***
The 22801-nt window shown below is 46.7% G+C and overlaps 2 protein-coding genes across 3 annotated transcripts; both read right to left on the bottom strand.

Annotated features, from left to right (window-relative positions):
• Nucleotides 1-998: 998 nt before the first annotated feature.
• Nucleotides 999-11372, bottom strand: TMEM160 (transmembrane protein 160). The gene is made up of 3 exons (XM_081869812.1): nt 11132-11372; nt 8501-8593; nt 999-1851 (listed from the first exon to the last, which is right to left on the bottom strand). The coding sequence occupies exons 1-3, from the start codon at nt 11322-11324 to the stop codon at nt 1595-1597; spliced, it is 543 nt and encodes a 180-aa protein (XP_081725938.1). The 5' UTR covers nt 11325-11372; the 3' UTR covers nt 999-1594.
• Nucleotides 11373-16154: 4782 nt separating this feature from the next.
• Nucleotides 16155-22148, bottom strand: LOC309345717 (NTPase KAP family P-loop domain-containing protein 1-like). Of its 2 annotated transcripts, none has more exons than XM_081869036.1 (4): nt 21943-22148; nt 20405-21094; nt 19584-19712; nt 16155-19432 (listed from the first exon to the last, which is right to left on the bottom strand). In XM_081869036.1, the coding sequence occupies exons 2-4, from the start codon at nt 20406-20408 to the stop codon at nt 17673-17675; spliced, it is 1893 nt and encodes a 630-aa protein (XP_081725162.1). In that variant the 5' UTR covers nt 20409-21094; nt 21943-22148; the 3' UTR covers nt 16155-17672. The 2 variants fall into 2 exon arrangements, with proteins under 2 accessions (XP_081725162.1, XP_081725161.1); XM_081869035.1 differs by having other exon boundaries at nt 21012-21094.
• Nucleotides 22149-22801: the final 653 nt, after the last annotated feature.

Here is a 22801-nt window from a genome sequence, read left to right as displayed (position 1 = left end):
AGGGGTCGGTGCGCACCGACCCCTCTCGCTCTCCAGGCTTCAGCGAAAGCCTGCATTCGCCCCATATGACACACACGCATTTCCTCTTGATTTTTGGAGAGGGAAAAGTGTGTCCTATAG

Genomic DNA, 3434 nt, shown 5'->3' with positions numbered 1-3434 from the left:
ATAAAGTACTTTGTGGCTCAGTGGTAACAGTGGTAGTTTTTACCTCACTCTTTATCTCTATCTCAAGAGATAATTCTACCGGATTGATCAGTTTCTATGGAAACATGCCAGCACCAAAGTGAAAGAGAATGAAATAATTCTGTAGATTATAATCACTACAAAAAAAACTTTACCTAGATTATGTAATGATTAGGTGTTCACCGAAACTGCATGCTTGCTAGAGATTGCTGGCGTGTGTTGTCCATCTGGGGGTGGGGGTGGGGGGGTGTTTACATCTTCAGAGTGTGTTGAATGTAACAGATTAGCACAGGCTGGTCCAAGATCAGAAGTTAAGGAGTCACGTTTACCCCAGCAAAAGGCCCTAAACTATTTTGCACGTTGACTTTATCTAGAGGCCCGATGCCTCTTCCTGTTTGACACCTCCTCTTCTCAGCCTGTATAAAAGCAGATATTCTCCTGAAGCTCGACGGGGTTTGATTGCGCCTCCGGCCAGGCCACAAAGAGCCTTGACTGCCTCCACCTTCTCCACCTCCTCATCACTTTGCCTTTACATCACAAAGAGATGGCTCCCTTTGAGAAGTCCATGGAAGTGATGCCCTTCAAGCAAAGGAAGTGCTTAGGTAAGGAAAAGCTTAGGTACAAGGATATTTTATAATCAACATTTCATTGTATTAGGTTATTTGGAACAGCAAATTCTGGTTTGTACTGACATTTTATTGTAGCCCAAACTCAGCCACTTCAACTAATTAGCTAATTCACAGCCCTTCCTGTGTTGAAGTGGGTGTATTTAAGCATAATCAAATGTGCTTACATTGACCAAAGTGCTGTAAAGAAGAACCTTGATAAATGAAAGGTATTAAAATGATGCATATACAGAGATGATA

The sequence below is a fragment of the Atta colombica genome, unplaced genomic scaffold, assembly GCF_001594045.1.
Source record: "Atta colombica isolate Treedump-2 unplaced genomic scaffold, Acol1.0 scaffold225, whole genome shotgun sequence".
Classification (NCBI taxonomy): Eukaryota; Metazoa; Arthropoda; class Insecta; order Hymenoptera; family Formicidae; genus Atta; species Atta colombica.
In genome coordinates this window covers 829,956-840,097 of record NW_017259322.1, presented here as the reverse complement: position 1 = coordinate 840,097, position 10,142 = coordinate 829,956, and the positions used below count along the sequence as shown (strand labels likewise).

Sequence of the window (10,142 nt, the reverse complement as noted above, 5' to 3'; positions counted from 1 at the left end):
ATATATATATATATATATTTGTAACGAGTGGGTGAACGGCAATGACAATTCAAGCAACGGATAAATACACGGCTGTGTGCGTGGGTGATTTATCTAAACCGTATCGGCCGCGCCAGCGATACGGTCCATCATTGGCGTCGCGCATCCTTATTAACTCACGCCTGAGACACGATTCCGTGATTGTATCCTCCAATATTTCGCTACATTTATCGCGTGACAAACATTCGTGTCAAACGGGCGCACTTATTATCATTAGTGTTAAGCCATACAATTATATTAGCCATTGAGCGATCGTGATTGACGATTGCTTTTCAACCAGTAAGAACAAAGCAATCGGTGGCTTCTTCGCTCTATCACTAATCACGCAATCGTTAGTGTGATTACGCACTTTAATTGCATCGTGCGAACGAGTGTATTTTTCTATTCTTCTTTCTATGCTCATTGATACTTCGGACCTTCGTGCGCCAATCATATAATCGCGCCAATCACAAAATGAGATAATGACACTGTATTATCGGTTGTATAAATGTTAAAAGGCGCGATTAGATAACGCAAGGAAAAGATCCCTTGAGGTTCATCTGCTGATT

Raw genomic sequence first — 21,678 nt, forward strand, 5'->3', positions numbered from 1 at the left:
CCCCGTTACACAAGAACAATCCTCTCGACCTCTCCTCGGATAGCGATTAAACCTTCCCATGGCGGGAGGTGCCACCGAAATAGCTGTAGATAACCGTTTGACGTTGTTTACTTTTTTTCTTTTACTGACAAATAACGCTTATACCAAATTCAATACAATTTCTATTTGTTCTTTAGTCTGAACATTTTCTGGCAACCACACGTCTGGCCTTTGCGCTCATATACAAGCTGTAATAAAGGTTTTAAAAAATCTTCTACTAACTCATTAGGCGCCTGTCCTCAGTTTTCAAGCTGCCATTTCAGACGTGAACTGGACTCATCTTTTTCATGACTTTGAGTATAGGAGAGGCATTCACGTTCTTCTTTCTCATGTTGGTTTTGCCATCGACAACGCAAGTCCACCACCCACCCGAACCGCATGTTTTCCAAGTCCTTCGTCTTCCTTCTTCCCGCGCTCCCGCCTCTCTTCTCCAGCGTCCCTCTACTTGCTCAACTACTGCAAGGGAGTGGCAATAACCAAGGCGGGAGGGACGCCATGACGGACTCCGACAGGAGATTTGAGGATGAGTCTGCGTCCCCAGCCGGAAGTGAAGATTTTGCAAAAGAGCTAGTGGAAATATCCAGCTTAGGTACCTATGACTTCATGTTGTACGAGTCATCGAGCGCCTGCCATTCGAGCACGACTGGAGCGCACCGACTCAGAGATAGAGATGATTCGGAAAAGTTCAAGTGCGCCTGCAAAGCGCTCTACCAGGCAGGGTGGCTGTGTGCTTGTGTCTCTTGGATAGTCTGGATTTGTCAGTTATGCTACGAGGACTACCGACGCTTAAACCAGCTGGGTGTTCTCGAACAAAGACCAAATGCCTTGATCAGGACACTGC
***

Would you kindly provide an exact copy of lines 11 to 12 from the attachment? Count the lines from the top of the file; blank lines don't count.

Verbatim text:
ATAAAGTACTTTGTGGCTCAGTGGTAACAGTGGTAGTTTTTACCTCACTCTTTATCTCTATCTCAAGAGATAATTCTACCGGATTGATCAGTTTCTATGGAAACATGCCAGCACCAAAGTGAAAGAGAATGAAATAATTCTGTAGATTATAATCACTACAAAAAAAACTTTACCTAGATTATGTAATGATTAGGTGTTCACCGAAACTGCATGCTTGCTAGAGATTGCTGGCGTGTGTTGTCCATCTGGGGGTGGGGGTGGGGGGGTGTTTACATCTTCAGAGTGTGTTGAATGTAACAGATTAGCACAGGCTGGTCCAAGATCAGAAGTTAAGGAGTCACGTTTACCCCAGCAAAAGGCCCTAAACTATTTTGCACGTTGACTTTATCTAGAGGCCCGATGCCTCTTCCTGTTTGACACCTCCTCTTCTCAGCCTGTATAAAAGCAGATATTCTCCTGAAGCTCGACGGGGTTTGATTGCGCCTCCGGCCAGGCCACAAAGAGCCTTGACTGCCTCCACCTTCTCCACCTCCTCATCACTTTGCCTTTACATCACAAAGAGATGGCTCCCTTTGAGAAGTCCATGGAAGTGATGCCCTTCAAGCAAAGGAAGTGCTTAGGTAAGGAAAAGCTTAGGTACAAGGATATTTTATAATCAACATTTCATTGTATTAGGTTATTTGGAACAGCAAATTCTGGTTTGTACTGACATTTTATTGTAGCCCAAACTCAGCCACTTCAACTAATTAGCTAATTCACAGCCCTTCCTGTGTTGAAGTGGGTGTATTTAAGCATAATCAAATGTGCTTACATTGACCAAAGTGCTGTAAAGAAGAACCTTGATAAATGAAAGGTATTAAAATGATGCATATACAGAGATGATA

The sequence below is a fragment of the Atta colombica genome, unplaced genomic scaffold, assembly GCF_001594045.1.